How To Refinance your Mortgage
Similar to words such as ‘pataphysics’ (the science of imaginary solutions) or
‘vernorexia’ (a romantic mood inspired by Spring), the definition of ‘refinance’ is just as misunderstood.
And when it comes to refinancing your mortgage versus renewing your mortgage – well that tends to make things even more complicated (like they weren’t complicated enough already!).
What is Mortgage Refinancing?
Refinancing is the process of paying off your existing mortgage and any outstanding claims against your home by setting up a new mortgage. Basically, you pay off your old mortgage with a new mortgage.
Why You Would Consider Mortgage Refinancing
- Pay off other debts
- Consolidate your debt
- Move from a fixed mortgage rate to a variable rate
- Take advantage of low mortgage rates
- Release some of the equity in your home to pay for renovations or another large purchase
Benefits of Refinancing your Mortgage
Refinancing your Mortgage To Switch To a Lower Rate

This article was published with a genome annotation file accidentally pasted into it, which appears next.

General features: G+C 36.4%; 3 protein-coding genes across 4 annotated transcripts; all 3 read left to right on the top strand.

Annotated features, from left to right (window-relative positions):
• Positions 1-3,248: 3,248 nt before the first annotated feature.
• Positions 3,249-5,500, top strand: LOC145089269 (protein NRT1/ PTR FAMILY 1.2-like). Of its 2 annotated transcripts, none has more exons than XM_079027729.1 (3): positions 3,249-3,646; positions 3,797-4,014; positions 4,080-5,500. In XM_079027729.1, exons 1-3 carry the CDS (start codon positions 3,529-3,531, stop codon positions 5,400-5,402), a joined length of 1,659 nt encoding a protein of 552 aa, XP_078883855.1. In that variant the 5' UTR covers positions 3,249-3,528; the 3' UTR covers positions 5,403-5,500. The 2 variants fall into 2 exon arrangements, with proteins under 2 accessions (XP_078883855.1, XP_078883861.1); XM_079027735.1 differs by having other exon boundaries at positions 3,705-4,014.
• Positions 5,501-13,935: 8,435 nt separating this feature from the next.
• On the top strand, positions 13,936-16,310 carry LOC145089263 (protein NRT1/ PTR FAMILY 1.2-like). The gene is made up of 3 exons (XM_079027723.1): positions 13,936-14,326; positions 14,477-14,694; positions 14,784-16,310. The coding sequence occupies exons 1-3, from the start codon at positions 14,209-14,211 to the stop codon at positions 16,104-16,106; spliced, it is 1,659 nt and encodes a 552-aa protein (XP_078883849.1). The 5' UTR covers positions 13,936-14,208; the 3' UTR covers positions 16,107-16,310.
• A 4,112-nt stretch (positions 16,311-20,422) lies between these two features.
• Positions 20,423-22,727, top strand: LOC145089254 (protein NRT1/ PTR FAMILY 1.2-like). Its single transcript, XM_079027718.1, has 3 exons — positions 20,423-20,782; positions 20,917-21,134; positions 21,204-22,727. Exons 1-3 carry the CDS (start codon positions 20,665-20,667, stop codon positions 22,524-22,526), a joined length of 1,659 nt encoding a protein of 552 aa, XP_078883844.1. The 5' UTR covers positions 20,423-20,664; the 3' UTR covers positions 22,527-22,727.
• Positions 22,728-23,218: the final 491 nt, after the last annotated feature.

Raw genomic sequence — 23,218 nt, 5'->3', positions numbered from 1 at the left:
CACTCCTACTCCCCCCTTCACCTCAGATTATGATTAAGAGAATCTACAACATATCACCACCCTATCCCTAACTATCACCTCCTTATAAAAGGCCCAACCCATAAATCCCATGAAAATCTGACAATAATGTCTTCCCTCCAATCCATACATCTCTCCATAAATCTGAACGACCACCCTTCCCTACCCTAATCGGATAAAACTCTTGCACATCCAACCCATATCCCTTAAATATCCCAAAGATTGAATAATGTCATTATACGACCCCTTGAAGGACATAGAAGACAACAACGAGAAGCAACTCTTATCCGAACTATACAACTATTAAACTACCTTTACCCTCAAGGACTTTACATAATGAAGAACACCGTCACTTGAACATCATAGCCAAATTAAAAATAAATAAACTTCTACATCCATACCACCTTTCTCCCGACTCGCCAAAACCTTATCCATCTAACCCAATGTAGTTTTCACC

This reason for refinancing has become more and more common over the past few years given that interest rates are at record lows. It may make sense for you to break your existing mortgage agreement to get a much lower rate. The penalty to break your mortgage will depend on a number of factors, but a charge of a few thousand dollars now in exchange for moving to a rate that’s 1-2% lower, may be worth it.
Refinancing your Mortgage to Buy Other Investments
One of the ways you can use refinancing to improve your financial situation is to take out the equity in your home and purchase other investments or swap your debt to transfer non tax deductible debt into deductible debt.
This is obviously quite complicated, but a good financial planner or mortgage broker will be able to help you. If this is done properly you can benefit by reducing your monthly payments or make some of your mortgage interest payments tax deductible, sometimes resulting in tax cuts of almost 50% for high income earners.
Refinancing your Mortgage to Consolidate or Pay-off Debt
If you have a number of different outstanding debts, such as a car loan, a line of credit and credit card bills, it may make sense for you to consolidate all of the debt into one loan or access your equity to pay off the debt.
How would this work? Let’s say you owe $20,000 on your credit card, your property is worth $200,000 and your mortgage is $120,000 (60% LTV). You have $80,000 of equity in your home. You could take out some of your equity, pay off your credit card bill and then refinance your mortgage for $140,000 at a rate that will be much lower that what your credit card provider was charging.